Around this time we ran into the half marathoners, mainly the back-of-the-packers. The course got really crowded for a while, but it was nice to have new people to interact with.  I needed to use the restroom again, but because of the crowds, there were long lines.  I stuck to my original plan---it wasn't an emergency, so I didn't stop.  Not too long after, we left the half marathoners and continued on the full course alone.  We were on an out-and-back portion that got really hard for me.  I was in pain, and was really missing my family.  I had seen a girl walking the half with her parents, and as I ran by I noticed she was wearing a hearing aid---the exact same waterproof model that my daughter wears. That got me crying, and thinking about my kids. I was so raw, but Mihael told me to cry at the end, and save my energy for the race.  Around this time I stopped for my third, and final, bathroom break.

Mile 20 was a milestone for me, as I had not run past 20 miles in training.  Of course, we had to stop for a picture.

my initial thought on mile 20. note the finger

convinced to try one smiling

Now I was in uncharted territory.  I was taking a lot more walk breaks than was in my plan, and not doing well.  I continued to take my nutrition, and salt, as planned, and was almost out of Gatorade when I ran by a spectator handing out ice-cold bottles.  That may have saved me, as I stopped to refill my bottles.  The aid stations seemed fewer than I had expected, so I was glad to have filled bottles on my fuel belt again.  I hobbled along in pain, trying to run when I could, and walk when I had to.  I had a marathon race predictor installed on my Garmin 920xt, and would see the predicted finish time hover at about 5:58.  Could I beat my sub-6 goal?

At mile 23 I texted my family  as planned. I assumed I'd be about 40 minutes away from there.  But at mile 24, I was diverted!  On the website it says;

All full marathon participants who are unable to maintain the required 13:44-minute-mile pace will be redirected at Carlsbad Boulevard/Hwy 101 and Carlsbad Village Drive to the finish line via an alternate route. These participants will be using the sidewalk and will be considered pedestrians. The diverted route will be marked and supported, and will equal the full marathon distance.

I didn't know the time, but I heard other diverted runners grumble that they diverted us too early. I didn't know and didn't care---all I knew was that I was not going on the planned route. They had handed out maps to us, but I was too out of it to notice, so Mihael and I were running blind up Carlsbad Village Drive. Luckily he used his phone GPS, and we also eventually caught up with other runners.  We were on a regular street, on a sidewalk.  As promised, the sidewalk WAS marked (we saw where it was painted with "Carlsbad Marathon Mile 25) but it was NOT supported.  There were no aid stations. I was glad I had filled my bottles a few miles back!  Because we were now considered pedestrians, we had to stop at the intersections, which of course added time.  This was frustrating, but as I was exhausted, and this street was mostly uphill, I knew my sub-6 goal was out the window.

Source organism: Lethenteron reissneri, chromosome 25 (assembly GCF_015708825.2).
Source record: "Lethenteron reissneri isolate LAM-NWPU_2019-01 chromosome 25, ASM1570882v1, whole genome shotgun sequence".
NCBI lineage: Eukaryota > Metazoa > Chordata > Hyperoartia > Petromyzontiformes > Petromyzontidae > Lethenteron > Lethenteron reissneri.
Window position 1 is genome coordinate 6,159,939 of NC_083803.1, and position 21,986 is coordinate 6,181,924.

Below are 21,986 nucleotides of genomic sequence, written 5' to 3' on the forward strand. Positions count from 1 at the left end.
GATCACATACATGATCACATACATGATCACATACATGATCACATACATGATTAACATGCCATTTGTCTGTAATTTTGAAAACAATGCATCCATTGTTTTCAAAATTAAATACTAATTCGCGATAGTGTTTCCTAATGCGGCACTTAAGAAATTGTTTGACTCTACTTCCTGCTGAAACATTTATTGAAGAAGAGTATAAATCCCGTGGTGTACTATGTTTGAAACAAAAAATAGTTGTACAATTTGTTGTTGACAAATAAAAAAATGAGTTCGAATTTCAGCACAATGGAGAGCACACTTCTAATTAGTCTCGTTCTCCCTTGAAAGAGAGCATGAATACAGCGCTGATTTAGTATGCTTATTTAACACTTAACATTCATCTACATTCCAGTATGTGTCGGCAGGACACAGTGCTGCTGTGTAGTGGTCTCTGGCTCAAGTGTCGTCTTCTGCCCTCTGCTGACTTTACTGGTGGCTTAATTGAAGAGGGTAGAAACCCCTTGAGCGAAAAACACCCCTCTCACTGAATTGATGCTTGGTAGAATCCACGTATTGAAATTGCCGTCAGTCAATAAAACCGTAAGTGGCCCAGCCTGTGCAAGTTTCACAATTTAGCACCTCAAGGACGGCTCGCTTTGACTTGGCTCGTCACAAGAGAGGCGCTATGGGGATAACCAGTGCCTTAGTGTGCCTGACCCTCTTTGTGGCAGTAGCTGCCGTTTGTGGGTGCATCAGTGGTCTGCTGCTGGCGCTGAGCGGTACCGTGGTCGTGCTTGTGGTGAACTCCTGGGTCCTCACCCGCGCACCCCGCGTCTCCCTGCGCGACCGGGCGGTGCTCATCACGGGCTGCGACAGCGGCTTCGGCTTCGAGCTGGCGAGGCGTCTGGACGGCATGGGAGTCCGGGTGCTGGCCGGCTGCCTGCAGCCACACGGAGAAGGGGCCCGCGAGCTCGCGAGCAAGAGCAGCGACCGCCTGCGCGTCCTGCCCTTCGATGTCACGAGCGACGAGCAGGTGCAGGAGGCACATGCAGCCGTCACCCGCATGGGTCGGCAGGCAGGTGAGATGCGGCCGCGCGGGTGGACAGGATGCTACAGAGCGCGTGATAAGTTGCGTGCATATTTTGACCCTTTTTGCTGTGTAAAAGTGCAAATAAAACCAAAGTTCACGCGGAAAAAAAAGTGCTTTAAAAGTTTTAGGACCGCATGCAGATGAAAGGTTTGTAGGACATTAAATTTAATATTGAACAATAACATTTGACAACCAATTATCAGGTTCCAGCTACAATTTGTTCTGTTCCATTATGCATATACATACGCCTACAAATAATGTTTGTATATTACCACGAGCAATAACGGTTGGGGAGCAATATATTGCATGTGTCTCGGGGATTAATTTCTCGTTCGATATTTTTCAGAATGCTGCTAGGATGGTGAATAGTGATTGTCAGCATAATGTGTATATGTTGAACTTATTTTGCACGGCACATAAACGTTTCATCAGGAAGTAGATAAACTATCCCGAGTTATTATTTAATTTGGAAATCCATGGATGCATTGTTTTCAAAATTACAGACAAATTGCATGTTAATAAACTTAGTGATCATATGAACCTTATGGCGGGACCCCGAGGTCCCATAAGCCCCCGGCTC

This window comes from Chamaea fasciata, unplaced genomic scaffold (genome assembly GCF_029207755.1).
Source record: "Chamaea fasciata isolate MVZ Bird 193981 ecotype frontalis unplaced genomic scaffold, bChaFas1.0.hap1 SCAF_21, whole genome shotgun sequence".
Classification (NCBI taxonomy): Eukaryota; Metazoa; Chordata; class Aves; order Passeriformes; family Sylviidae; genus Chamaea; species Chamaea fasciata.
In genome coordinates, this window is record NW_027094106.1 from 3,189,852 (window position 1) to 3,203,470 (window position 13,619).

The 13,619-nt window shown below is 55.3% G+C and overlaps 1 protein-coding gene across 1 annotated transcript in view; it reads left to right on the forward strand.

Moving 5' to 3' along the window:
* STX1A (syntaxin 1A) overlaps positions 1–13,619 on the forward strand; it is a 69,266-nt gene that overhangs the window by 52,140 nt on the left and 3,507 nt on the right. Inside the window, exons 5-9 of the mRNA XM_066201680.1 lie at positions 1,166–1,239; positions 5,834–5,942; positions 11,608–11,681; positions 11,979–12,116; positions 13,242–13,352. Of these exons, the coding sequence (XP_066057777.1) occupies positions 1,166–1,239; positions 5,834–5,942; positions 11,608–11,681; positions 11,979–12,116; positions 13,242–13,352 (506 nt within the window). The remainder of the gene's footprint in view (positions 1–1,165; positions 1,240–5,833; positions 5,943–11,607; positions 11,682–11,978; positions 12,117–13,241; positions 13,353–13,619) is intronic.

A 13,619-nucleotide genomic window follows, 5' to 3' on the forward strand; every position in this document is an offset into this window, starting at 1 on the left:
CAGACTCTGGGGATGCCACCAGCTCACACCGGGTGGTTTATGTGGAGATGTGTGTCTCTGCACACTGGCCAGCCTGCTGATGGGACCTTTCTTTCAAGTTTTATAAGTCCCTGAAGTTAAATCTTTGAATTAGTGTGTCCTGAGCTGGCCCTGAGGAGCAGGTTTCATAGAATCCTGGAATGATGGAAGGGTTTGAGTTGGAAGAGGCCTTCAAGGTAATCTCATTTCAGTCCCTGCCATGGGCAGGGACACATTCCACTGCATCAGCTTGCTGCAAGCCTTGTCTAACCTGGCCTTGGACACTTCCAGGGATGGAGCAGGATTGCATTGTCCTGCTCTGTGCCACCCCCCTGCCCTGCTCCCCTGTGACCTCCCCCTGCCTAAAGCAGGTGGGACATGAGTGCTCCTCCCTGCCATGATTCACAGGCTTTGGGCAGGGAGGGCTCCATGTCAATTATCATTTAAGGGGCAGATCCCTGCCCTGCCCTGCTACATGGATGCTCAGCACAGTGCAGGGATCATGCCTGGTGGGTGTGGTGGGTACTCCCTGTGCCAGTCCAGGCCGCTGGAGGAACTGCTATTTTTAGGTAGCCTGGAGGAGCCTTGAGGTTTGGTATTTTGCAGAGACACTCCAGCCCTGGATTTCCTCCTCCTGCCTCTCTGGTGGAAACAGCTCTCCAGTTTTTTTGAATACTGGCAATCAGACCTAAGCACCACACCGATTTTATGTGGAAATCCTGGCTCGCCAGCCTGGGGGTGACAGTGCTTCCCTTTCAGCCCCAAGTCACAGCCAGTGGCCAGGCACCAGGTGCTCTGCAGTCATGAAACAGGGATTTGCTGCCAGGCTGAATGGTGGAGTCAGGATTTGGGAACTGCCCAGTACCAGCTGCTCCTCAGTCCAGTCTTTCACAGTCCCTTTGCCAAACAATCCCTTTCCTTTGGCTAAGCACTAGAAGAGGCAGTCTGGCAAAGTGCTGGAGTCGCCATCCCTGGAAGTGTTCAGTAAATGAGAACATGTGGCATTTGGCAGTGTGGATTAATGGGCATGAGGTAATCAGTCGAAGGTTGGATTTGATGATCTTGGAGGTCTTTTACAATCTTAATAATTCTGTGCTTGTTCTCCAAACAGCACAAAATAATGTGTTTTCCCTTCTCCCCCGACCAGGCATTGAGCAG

almost done!

Finally, FINALLY, we turned left on Monroe street, and it was a downhill toward the finish.  A false alarm, though, as we had to still do a small out-and-back before we were able to cross. I was mostly walking here, but when I turned the corner to the finish, you'd better believe I was running! I saw my family and best friend dressed in their orange team cheer shirts, along with some other dear family friends.  I was so happy to see them!  Mihael slowed down and I think was dancing before crossing, but I sped up and raced through the finish line. I wanted this to be over!  I crossed, was given a medal, a mylar blanket and a bottle of water, and I was done.

26.2 miles later

Finish time was 6:07.  Not shabby at all!  My previous marathon was 7:20, so a HUGE PR.  And only 7 minutes and a few seconds off my sub-6 goal.  Combined with 3 bathroom stops and stopping at all those intersections, I am very pleased with this.  

proud finisher

I saw my kids through the gate and stopped to hold their hands and get kisses, and then continued through the chute. I was very pleasantly surprised to see my friend T, who had finished the full 2 hours before and had waited!  He was with Steve, who had finished the half some time before as well. I was touched that these two friends waited around to watch me become a marathoner.  After reuniting with my family, we all (minus T, but including Steve) went to Soup Plantation for a much needed re-fueling meal.

I told my family (and they got it on video) that I was 90% sure I'd never do a full again.  But now, 10 days later, I'm already contemplating another one for next year.  But I really need to get a handle on my sciatica first, if I do.  That was very painful.

I'm proud. I'm proud of this race.  Yes, it was slower than I wanted, and yes, I wasn't able to stick to the run/walk ratio the way I wanted (more walking than planned)...but I did it. I finished, and finished strong, and felt proud enough to add this 26.2 sticker to my car.\

A huge thank you to Steve for training me yet again.  A huge thank you to my family, who gets my passion and understands my need to run long. And the biggest thanks of all---to my dear friend Mihael, who put up with me for 26.2 miles on a Sunday morning.  You gave me the good marathon experience I desperately needed (despite my pain) and I will never forget that.

January 14, 2016

Looking at 26.2 Miles

Flashback to 2003: